Women in Agriculture Day with Our Farmer, Heather

Meet Heather. Mother, wife, and farmer at Granitewood Ranch.

It takes a rockstar to raise both a family and a flock.

This is why, in celebration of National Women in Agriculture Day, we’re recognizing Heather and the many incredible female-identifying farmers across the agriculture industry who work hard to produce food for your table.

A Day in the Life at Granitewood Ranch

The morning bathes calm rays of light across the pasture as Heather walks toward the barn to greet her girls. At her hip trots her strong protector, Titus – the Granitewood Ranch pasture dog.

These morning hours are spent among the sweet sound of clucks and coos while preparing the pasture for the girls. Titus stands guard as Heather walks through the barn to gather eggs and check that everyone is healthy, happy, and ready for a fun day of roaming outside in the sun.

As the afternoon settles in, Heather and her husband sit down for lunch before continuing their day with a stroll on their horses around the farm’s perimeter. Together, they inspect their fences and check in with the animals.  

“Hey Ladies! Time for bed, girls!” Heather calls out at sunset. The girls follow her cue, and make their way back into the barn for the night.

Our Conversation with Heather

While we know that farm life can be labor-intensive, we must admit that life on the pasture sounds remarkably peaceful and downright dreamy. We spoke a bit more with Heather to see if our observations were correct…

Did you grow up farming?

I did not grow up farming, but at 13 years old, I went out and bought my first horse, and that is when I started to love the thought of having a career in agriculture.

What do you wish people knew about the work you do?

Running a chicken barn is very rewarding. The better you treat the girls, the better they treat you with egg production, and their personalities become sweeter and long for your attention. Don’t get me wrong, in the beginning, there was a lot of manual labor and long hours figuring things out. But it’s worth it in the end.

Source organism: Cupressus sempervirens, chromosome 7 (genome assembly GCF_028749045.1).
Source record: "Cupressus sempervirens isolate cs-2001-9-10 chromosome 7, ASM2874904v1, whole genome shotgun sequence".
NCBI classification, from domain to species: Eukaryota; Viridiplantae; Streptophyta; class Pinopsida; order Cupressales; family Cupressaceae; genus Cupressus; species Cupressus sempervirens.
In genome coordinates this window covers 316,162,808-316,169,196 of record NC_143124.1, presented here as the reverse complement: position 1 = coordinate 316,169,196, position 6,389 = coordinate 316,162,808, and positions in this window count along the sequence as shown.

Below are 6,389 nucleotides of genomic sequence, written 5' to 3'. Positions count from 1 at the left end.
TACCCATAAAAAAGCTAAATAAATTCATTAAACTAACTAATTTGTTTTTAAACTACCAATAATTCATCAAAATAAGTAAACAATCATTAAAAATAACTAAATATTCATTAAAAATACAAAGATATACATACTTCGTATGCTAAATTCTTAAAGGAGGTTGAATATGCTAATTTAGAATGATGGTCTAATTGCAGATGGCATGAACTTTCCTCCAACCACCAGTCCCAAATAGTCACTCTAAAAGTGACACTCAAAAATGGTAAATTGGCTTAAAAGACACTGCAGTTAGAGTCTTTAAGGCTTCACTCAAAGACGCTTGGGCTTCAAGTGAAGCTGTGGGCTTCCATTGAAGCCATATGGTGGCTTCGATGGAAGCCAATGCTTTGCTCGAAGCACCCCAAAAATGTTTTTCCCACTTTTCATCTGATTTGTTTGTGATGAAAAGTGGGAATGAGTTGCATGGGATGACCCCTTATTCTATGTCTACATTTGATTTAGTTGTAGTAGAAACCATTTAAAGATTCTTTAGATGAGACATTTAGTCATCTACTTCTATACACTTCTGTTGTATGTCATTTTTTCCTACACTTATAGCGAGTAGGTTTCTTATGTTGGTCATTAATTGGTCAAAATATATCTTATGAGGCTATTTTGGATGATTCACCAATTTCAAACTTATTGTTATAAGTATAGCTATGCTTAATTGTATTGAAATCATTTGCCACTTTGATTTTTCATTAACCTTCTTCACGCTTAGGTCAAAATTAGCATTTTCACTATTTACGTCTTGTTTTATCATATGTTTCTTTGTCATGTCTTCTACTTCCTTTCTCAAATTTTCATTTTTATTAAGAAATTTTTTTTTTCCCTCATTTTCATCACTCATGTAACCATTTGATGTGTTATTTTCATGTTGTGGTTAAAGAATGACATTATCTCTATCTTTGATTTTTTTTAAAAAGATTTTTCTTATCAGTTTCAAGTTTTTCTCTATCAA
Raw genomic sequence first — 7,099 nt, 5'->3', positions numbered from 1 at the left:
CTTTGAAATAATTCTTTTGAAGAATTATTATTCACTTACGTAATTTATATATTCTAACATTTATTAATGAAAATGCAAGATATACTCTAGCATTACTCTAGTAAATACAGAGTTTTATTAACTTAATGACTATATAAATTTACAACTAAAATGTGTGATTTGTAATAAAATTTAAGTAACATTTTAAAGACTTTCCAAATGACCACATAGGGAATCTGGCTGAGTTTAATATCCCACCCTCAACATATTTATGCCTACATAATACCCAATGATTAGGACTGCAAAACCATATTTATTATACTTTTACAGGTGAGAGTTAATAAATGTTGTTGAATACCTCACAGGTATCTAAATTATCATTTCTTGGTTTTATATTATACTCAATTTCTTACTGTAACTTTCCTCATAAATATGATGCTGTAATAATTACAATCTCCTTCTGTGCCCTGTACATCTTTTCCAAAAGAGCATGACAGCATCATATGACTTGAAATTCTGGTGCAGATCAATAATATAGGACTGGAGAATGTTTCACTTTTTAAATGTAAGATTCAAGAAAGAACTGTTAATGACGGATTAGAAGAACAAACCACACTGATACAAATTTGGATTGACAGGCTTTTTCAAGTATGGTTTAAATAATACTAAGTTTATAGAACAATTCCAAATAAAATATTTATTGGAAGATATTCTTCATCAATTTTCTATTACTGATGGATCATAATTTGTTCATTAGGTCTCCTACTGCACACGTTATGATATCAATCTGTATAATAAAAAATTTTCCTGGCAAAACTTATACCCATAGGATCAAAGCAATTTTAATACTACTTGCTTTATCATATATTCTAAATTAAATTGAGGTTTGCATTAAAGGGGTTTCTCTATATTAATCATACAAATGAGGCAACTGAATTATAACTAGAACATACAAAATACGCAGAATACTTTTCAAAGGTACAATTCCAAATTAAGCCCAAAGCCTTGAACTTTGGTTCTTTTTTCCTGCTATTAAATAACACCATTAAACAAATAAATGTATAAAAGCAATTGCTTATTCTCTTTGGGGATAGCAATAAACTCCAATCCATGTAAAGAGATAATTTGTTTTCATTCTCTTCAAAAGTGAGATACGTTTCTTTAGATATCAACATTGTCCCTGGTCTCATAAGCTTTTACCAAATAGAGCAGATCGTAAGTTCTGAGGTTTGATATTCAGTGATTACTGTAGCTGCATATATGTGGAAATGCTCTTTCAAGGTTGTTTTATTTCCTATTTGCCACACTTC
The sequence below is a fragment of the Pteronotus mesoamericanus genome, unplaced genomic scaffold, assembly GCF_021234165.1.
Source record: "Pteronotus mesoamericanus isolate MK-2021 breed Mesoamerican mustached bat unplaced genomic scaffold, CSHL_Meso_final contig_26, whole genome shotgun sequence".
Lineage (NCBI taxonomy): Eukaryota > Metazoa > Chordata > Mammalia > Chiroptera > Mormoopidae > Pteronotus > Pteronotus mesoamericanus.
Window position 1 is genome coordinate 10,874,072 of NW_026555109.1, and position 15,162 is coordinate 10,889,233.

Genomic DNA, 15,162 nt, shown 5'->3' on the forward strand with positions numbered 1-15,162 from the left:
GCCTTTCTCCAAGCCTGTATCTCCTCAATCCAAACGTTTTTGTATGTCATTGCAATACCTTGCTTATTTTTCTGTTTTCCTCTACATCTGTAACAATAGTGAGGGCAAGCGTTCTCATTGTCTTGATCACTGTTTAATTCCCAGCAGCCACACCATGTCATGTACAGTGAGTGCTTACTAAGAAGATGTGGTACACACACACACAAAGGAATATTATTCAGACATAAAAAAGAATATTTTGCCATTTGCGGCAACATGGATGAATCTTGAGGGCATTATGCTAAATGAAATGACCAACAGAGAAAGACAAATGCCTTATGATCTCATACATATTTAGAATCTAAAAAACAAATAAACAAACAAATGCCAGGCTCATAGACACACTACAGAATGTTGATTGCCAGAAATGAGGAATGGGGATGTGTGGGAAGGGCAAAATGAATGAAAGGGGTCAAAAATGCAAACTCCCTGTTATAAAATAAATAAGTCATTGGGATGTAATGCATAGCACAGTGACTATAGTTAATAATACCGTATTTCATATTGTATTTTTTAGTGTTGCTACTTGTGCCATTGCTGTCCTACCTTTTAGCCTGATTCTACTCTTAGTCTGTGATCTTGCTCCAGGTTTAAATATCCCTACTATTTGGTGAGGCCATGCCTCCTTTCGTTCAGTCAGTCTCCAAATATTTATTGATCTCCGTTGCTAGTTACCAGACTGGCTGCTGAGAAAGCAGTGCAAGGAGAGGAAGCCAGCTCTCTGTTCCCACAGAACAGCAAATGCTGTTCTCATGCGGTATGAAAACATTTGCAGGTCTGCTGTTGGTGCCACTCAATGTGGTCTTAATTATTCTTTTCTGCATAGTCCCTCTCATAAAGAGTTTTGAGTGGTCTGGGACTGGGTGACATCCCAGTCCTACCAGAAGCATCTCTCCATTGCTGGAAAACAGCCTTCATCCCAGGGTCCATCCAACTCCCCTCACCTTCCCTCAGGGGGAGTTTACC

It’s no secret that women are a minority in the agriculture industry. We’re pleased to see that the USDA Census shows a rise in female agriculture producers.* Could you share what it feels like to be a part of the change we’re all excited to see?

I feel proud to be a part of the growing female Ag owner/operator business and look forward to helping females in Ag continue to grow in any form they like.  I am so happy to be able to show all the young women in FFA, and other forms of Ag-related industries, that building a life in agriculture can be one of the most rewarding lifestyles. It is not a job, it is a life we love to live every day and a great way to raise a family.

“It is not a job, it is a life we love to live every day and a great way to raise a family.”

Speaking of family, does anyone help you out on the farm?

My daughter Dylan helps me out with the daily chores. She is beautiful, smart, kind, and hard-working. I hope to be able to pass this down to her someday, as she is amazing with the girls. I also have my husband help with the heavy lifting and tractor work as well as my son, who has helped with our “inventions” to make things work more smoothly here. They are true assets, and I wouldn’t be able to make this work without them and God! My family truly is a blessing from above.

Do you take time to bond with your girls?

Yes, when I walk through the barn, I squat down and let them jump up on my lap and get held. Some like to get a pet, some like to get on my back or shoulder, and some like to be held and pet.

If you could give words of wisdom to aspiring women in agriculture, what would they be?

That this is a very enjoyable, successful, memorable lifestyle that can get passed down to the next generation.

What is your favorite dish to make with eggs?

I enjoy making potato salad, and everyone says it’s the best they have ever had.

Interested in trying Heather’s potato salad for yourself? Check out this Granitewood Ranch-inspired recipe!

*The number of farms with female producers increased by 23% between 2012-2017, according to the USDA 2017 Census of Agriculture data. While waiting for new data, we can only imagine that these numbers have increased over the past six years.

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